Posted by Compagnero | Report as abusive

The bottom line is whats better for business , stability and long term prosperity in the Americas, the US continuing to trade insults with Cuba or trading goods and services with the island?

For the same reasons we allegedly invaded Iraq (after you get past the first four or five excuses W and his cronies came up with), we should be occupying China and Saudi Arabia and others.

Inconsistent barely begins to describe our foreign policy.

What is consistent is that countries that suck up our manufacturing jobs and supply us with cheap plastic lead-tainted goods, as well as countries that sell fossil fuels, are exempt from being held accountable for human rights’ abuses and other atrocities.

It’s all about what makes money for Wall Street and our major investors — middle class and working class be damned.

Posted by Mike H. | Report as abusive

This essay was utter nonsense. The goal was to prevent Cuba from becoming the staging ground for communist expansion in our hemisphere. The policy succeeded.

Posted by Max Bucks | Report as abusive

Flawed logic indeed but from Debusmann.
Only Cuba allowed the paranoid Soviets to bring missiles into their country with the specific aim of targeting the USA.
Apart from the geography there were other good reasons as well which should be applied equally to all the dictatorships mentioned above.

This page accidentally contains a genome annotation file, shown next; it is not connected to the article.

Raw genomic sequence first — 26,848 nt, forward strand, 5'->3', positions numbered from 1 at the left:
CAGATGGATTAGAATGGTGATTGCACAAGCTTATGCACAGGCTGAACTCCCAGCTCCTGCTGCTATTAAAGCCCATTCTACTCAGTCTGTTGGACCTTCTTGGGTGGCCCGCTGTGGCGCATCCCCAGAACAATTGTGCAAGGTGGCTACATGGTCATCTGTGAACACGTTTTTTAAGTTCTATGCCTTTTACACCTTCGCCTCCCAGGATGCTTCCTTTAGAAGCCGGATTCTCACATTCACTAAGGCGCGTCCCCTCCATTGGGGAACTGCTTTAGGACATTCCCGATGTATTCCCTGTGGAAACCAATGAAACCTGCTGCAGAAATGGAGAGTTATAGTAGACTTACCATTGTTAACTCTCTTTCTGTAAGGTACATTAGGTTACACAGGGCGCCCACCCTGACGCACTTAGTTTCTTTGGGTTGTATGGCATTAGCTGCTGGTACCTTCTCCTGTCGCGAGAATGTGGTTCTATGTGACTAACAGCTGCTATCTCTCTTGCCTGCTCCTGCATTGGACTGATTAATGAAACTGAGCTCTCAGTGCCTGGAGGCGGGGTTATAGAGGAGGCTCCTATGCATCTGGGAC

Of course, your new weak-kneed prez, should rather target these pariah states instead of getting buddy-buddy with Cuba.
But he’s more comfortable making empty “gospel style” speeches than confronting dictatorships.

Posted by Dennis | Report as abusive

Let’s not be facetious here. The case for or against lifting sanctions is only about interests, not consistency or principles. Cuba is far too insignificant on its own to threaten the US, but far too close to the mainland for the US to allow any outside power to dominate it (think missile crisis). So long as the Cuban regime is not allied with America, the US will have issues with whoever runs Cuba. It’s what comes from being the small and fiesty neighbour of a Great Power, and it would’ve been true with any Great Power and any small depenency just outside its borders.

Posted by Firas | Report as abusive

@ Max, Dennis and Co

The US is hardly confronting and punishing dictatorships, its working in close partnership with China a regime that rolled tanks over schoolkid protestors not so long ago and its quite happy to do business with a whole range of other pretty despicable tinpot regimes without losing much sleep at night and part of the reason for this is that trade tends to help build bridges and trust between nations whereas beyond pleasing hardass constituencies punitive economic sanctions rarely achieve their intended goals and usually make matters worse.